Black Women are More Likely to Develop Lymphedema Following Breast Cancer Treatment than White Women
Black women experienced higher rates of breast cancer-related lymphedema than white women, and Black race was the strongest predictor of lymphedema development, according to study results presented during Friday’s General Session.
“Lymphedema worsens quality of life for breast cancer patients,” said the study’s lead author, Andrea V. Barrio, MD, associate attending physician in the Breast Service, Department of Surgery, at Memorial Sloan Kettering Cancer Center. While there is some evidence that Black women are more likely than white women to experience lymphedema, she explained that most studies of lymphedema do not report the racial or ethnic breakdown of their study population.
Furthermore, most research on lymphedema has relied on patients’ self-reported symptoms or lymphedema diagnosis codes. In this study, Dr. Barrio and colleagues aimed to quantitatively assess lymphedema based on arm volume measurements, and to evaluate whether race was a factor in lymphedema risk.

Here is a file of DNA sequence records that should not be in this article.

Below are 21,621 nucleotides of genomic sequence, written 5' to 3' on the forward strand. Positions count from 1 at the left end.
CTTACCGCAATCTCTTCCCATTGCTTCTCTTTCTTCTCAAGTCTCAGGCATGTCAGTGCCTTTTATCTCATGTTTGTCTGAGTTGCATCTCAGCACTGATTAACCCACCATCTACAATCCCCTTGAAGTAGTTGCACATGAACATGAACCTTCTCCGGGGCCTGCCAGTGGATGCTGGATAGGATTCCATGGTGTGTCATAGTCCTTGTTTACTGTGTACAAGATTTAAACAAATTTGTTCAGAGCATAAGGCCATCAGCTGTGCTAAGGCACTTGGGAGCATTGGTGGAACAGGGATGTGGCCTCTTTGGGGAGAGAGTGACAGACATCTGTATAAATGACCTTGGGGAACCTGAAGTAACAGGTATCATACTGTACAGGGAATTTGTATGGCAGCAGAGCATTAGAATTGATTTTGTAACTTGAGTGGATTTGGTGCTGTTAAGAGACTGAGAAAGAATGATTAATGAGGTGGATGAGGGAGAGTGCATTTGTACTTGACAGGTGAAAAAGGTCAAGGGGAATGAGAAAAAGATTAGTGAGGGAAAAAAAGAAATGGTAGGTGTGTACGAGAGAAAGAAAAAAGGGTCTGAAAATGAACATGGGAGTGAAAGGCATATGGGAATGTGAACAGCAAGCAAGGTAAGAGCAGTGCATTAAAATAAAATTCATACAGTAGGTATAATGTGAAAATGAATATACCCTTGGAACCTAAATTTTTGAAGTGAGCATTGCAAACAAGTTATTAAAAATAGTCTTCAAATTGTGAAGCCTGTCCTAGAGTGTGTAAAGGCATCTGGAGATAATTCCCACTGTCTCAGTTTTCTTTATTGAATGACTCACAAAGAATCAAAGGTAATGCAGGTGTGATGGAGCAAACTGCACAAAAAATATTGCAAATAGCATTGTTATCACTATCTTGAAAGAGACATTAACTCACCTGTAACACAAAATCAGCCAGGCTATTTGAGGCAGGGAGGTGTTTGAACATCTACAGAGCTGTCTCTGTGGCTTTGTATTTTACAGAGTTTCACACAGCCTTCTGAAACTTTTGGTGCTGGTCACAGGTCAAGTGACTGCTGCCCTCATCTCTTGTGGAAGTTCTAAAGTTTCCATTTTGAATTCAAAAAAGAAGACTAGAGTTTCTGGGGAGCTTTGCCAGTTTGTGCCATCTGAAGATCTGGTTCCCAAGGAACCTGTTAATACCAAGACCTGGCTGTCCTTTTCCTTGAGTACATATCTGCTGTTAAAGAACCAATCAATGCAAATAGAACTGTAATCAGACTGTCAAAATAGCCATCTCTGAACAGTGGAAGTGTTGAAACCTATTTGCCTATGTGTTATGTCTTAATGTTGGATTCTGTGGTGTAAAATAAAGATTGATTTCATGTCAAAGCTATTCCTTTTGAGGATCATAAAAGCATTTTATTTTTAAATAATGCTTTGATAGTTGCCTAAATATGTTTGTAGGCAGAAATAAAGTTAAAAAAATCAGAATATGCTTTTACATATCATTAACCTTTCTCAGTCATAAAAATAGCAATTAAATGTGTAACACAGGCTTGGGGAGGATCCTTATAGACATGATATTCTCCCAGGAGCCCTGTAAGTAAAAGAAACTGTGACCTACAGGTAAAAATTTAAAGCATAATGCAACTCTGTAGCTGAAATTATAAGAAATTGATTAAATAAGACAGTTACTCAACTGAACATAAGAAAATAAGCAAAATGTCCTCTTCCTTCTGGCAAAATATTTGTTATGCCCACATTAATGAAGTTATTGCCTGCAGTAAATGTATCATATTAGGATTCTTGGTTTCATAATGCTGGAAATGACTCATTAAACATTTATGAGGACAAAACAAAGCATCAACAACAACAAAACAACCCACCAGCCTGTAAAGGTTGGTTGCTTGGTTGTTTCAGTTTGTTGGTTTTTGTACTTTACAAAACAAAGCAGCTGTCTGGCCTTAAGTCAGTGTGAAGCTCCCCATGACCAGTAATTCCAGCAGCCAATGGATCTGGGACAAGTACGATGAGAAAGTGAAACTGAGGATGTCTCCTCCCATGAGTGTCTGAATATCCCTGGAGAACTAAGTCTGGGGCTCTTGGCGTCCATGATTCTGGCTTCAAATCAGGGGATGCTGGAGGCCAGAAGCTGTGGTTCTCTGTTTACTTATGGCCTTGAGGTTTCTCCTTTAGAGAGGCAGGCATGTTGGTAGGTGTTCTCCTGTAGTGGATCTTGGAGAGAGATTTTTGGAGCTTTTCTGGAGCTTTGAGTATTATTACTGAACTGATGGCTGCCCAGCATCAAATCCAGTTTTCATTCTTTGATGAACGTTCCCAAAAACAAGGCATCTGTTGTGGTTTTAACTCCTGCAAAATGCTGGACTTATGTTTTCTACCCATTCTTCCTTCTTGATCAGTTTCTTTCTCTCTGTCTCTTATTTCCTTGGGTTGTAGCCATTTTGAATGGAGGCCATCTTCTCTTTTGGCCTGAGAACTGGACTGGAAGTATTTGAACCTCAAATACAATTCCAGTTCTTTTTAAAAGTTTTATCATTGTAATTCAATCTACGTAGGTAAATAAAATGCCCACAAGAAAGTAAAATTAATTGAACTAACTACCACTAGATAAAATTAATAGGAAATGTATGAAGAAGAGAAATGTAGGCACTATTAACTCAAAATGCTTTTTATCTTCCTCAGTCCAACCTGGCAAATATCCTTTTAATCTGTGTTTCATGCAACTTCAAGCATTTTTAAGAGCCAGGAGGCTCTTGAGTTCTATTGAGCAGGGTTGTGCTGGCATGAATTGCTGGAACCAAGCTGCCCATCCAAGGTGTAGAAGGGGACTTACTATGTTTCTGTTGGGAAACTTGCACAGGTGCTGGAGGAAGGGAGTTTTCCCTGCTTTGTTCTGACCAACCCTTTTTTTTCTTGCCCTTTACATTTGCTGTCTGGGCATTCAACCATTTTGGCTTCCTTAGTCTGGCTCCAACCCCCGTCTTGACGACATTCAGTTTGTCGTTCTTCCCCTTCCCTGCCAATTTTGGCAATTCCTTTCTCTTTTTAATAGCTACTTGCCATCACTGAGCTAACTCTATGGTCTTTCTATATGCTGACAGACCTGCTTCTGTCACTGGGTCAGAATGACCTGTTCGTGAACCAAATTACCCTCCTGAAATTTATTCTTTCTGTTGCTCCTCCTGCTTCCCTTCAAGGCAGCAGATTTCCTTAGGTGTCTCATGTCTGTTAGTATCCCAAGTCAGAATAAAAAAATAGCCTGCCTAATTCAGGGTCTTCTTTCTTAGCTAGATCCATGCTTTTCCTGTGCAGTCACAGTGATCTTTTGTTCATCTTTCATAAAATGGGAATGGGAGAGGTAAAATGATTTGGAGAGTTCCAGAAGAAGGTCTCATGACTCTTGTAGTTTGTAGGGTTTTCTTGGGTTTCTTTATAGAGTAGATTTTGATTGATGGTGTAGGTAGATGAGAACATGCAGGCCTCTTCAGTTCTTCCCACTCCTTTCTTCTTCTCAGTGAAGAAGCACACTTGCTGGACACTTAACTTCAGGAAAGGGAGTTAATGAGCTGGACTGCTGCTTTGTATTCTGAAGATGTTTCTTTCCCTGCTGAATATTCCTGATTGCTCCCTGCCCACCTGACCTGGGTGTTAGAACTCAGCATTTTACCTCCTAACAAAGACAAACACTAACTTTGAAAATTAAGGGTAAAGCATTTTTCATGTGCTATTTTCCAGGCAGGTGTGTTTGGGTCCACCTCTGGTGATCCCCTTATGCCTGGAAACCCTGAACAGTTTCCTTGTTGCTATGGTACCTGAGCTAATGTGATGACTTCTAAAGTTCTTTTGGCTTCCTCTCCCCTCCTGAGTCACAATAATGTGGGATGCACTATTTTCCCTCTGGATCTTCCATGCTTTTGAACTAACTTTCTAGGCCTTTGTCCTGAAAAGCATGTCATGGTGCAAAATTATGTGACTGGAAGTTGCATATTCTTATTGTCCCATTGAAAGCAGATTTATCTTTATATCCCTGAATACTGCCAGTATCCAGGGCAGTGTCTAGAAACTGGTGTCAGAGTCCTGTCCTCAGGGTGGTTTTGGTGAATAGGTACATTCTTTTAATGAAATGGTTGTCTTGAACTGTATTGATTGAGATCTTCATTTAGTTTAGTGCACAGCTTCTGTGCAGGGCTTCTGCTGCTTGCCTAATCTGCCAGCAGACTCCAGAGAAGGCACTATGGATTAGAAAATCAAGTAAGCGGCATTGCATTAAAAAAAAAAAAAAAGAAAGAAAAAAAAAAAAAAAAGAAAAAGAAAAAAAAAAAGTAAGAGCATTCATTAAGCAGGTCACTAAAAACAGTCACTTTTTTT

The study showed that Black women had a 3.5-fold increased risk of lymphedema compared to white women.
The study also showed that women who received neoadjuvant chemotherapy followed by axillary lymph node dissection were twice as likely to develop lymphedema compared with women who had upfront surgery followed by axillary lymph node dissection.
Upon multivariable analysis, Dr. Barrio said Black race was the strongest predictor of lymphedema development. Receipt of neoadjuvant chemotherapy, older age, and increasing time from surgery were also independently associated with a higher risk of lymphedema.
Abstract: GS4-01 Impact of race and ethnicity on incidence and severity of breast cancer related lymphedema after axillary lymph node dissection: Results of a prospective screening study
Black and White Women Who Received Neoadjuvant Therapy Were Equally Likely to Have Pathologic Complete Response
Tumor biology, not race, was a more significant factor in predicting response to clinical trial treatment
Analysis of data from the I-SPY 2 clinical trial showed that race did not significantly affect several key measures of breast cancer treatment outcomes, including pathologic complete response and event-free survival, according to results presented during Friday’s General Session.
“Breast cancer treatment and management is constantly evolving, with advancements in immunotherapy leading the way. However, there remains a persistent mortality gap between white and Black women with breast cancer,” said lead author Beverly Kyalwazi, BS, a medical student at the University of Chicago Pritzker School of Medicine. According to recent estimates, Black women with breast cancer are about 40 percent more likely to die of the disease than white women.